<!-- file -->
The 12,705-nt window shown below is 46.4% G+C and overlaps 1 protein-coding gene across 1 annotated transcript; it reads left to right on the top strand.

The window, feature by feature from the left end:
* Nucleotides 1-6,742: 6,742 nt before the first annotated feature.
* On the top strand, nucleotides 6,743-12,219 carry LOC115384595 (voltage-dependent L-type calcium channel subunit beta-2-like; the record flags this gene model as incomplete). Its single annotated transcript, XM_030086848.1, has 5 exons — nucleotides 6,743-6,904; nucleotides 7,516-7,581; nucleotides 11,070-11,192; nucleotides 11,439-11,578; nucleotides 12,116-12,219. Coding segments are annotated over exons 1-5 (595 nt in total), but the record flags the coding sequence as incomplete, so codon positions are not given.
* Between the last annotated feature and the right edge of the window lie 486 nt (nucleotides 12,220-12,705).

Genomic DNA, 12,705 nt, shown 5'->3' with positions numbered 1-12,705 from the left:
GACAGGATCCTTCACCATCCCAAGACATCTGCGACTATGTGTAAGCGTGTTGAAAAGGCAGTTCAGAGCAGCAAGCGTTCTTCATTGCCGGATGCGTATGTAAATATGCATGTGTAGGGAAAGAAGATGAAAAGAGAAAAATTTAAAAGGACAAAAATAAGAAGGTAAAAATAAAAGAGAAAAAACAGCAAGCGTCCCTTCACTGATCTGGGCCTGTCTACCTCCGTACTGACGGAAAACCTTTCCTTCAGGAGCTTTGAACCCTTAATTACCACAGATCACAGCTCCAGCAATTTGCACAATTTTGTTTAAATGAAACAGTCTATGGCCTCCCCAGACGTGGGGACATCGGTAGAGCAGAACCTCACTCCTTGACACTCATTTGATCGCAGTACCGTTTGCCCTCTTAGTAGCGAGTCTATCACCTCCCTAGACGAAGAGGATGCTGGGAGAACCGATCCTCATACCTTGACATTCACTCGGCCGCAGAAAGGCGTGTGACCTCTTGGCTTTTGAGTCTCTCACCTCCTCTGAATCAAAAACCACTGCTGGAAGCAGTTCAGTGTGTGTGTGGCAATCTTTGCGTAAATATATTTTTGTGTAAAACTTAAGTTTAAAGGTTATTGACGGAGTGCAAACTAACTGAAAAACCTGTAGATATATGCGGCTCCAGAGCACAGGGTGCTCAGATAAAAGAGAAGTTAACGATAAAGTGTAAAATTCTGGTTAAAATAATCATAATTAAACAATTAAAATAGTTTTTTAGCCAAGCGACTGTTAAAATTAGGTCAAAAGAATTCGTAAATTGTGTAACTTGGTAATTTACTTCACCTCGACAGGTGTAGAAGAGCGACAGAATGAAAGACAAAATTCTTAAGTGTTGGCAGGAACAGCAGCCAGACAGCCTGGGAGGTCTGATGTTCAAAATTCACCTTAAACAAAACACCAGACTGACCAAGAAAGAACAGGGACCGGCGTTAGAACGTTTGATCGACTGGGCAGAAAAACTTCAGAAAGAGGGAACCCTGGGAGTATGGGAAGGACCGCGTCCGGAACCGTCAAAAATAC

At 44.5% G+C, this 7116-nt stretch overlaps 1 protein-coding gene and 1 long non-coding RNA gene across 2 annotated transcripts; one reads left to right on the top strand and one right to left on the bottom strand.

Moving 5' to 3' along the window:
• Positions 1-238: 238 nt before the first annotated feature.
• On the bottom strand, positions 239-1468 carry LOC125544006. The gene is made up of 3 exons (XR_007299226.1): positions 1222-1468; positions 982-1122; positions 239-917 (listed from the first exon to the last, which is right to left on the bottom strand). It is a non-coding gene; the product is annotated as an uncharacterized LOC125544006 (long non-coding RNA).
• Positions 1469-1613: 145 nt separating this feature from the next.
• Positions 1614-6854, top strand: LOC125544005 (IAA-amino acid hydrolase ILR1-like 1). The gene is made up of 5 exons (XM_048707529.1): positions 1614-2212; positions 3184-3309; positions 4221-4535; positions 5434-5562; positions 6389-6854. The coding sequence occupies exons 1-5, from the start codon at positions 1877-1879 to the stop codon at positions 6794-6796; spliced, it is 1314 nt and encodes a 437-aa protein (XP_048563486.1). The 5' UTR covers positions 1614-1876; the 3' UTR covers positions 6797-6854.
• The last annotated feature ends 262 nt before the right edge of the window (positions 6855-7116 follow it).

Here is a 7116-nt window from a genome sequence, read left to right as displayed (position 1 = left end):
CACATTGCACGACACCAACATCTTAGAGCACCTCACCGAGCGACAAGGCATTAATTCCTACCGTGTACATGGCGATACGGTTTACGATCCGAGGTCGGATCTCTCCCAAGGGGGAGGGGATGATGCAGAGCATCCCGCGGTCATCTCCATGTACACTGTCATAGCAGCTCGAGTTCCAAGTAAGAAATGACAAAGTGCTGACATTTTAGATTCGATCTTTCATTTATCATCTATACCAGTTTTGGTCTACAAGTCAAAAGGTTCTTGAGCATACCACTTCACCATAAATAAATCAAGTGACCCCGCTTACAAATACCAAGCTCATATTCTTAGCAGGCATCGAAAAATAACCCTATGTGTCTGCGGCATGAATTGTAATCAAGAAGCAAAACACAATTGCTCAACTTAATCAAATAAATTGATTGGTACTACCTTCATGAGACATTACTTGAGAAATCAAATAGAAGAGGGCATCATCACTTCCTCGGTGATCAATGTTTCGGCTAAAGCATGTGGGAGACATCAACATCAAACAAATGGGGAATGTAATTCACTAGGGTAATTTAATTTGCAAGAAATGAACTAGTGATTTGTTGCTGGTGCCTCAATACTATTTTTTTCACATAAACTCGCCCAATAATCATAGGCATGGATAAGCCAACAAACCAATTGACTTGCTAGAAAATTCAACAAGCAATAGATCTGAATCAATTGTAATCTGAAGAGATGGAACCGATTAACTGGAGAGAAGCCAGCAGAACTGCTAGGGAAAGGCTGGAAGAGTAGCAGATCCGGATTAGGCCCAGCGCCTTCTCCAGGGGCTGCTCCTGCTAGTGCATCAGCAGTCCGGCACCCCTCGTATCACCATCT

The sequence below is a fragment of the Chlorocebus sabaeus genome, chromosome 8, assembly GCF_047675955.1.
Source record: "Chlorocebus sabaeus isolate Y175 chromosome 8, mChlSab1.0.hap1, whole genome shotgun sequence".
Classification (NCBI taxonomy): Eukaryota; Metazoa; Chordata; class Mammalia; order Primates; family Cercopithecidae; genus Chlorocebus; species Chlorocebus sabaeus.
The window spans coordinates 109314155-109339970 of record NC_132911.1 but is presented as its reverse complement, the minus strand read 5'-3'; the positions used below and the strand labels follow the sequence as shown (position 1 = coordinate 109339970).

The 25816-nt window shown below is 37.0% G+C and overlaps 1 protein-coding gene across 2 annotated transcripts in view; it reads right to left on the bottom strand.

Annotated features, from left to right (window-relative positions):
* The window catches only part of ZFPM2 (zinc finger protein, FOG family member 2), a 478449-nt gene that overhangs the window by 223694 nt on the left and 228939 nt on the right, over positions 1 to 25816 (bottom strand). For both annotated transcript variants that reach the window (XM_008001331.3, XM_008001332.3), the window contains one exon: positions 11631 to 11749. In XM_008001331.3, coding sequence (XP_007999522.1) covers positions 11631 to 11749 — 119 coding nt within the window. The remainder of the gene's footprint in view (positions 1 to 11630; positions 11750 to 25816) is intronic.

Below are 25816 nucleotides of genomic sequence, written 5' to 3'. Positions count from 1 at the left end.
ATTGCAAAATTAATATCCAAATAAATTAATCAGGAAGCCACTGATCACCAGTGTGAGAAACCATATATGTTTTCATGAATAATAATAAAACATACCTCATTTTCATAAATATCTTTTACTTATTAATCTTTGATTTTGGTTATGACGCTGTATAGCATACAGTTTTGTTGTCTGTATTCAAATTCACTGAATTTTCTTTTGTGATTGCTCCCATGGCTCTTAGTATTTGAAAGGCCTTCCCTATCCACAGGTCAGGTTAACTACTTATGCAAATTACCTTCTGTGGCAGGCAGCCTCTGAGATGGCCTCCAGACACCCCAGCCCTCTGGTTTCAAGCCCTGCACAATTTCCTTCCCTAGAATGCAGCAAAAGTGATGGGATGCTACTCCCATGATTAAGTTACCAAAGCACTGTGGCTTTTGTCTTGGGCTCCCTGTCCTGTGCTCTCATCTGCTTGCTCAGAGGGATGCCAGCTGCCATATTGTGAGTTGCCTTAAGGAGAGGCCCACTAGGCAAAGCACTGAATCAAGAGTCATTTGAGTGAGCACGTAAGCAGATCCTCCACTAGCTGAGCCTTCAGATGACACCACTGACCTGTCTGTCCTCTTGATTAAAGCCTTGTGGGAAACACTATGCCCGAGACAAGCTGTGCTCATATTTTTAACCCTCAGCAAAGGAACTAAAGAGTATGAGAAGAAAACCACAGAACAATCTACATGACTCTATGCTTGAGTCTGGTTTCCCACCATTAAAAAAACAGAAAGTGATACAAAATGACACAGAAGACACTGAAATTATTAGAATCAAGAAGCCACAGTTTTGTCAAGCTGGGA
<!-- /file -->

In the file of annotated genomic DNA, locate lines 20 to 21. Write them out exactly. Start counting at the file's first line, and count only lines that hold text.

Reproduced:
The window spans coordinates 109314155-109339970 of record NC_132911.1 but is presented as its reverse complement, the minus strand read 5'-3'; the positions used below and the strand labels follow the sequence as shown (position 1 = coordinate 109339970).

The 25816-nt window shown below is 37.0% G+C and overlaps 1 protein-coding gene across 2 annotated transcripts in view; it reads right to left on the bottom strand.